It’s interesting how we can tell ourselves our life story in different ways but can’t simply choose one of those ways simply because it is a positive, beneficial life story. Sometimes I tell my story as one of hastily made crucial choices – choosing the wrong major in college and grad school and being stuck with it – and how those mistaken choices have led to my being in a life situation I don’t like. I left grad school before getting a Ph.D., but in my leisure time have continued studying academic works. I ‘d probably be happier as an academic and probably will never be.
But an alternative telling of my story is that I luckily got out of the academic system and the conforming and constraining effects of the tenure system so that I could freely find my own intellectual way and develop my own thoughts. But I rarely tell myself that story although it’s certainly available to be told. Why not tell that one? It seems our self narratives are not rationally choosable. We can’t just choose to tell ourselves the most positive plausible life story. A larger undergirding mood and worldview determines what self-narrative will hold sway.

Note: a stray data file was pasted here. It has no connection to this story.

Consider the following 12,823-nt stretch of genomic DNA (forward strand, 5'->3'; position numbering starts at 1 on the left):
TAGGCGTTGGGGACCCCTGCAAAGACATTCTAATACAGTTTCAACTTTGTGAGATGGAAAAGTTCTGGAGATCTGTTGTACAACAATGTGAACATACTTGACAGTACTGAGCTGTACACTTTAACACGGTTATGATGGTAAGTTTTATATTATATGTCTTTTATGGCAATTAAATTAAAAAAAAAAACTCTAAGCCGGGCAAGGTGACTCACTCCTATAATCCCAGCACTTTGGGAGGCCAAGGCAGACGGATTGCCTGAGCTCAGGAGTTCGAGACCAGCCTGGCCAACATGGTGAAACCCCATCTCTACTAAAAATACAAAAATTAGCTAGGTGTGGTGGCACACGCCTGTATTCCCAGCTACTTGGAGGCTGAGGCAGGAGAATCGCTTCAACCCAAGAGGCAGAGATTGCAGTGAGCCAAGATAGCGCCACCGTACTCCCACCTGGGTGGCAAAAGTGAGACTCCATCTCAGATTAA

But also, with me, an overarching, determining standard plays a role. Since I am still trying to achieve somebodyness [see the introductory post of this blog] my actions are rated according to its standard. If I were to achieve somebodyness through my intellectual work then perhaps the positive self-narrative of going my own intellectual way would rise to power and be dominant in my psyche. But if I fail and remain a nobody then the story of me as the guy who missed opportunities and made bad choices will reign.
The third alternative is to loosen the grip of the nobody-somebody spectrum and gain fulfillment by being myself, doing the things I like and evincing my uniqueness. Although, while that sounds wholesome, I can’t make that my guiding life understanding.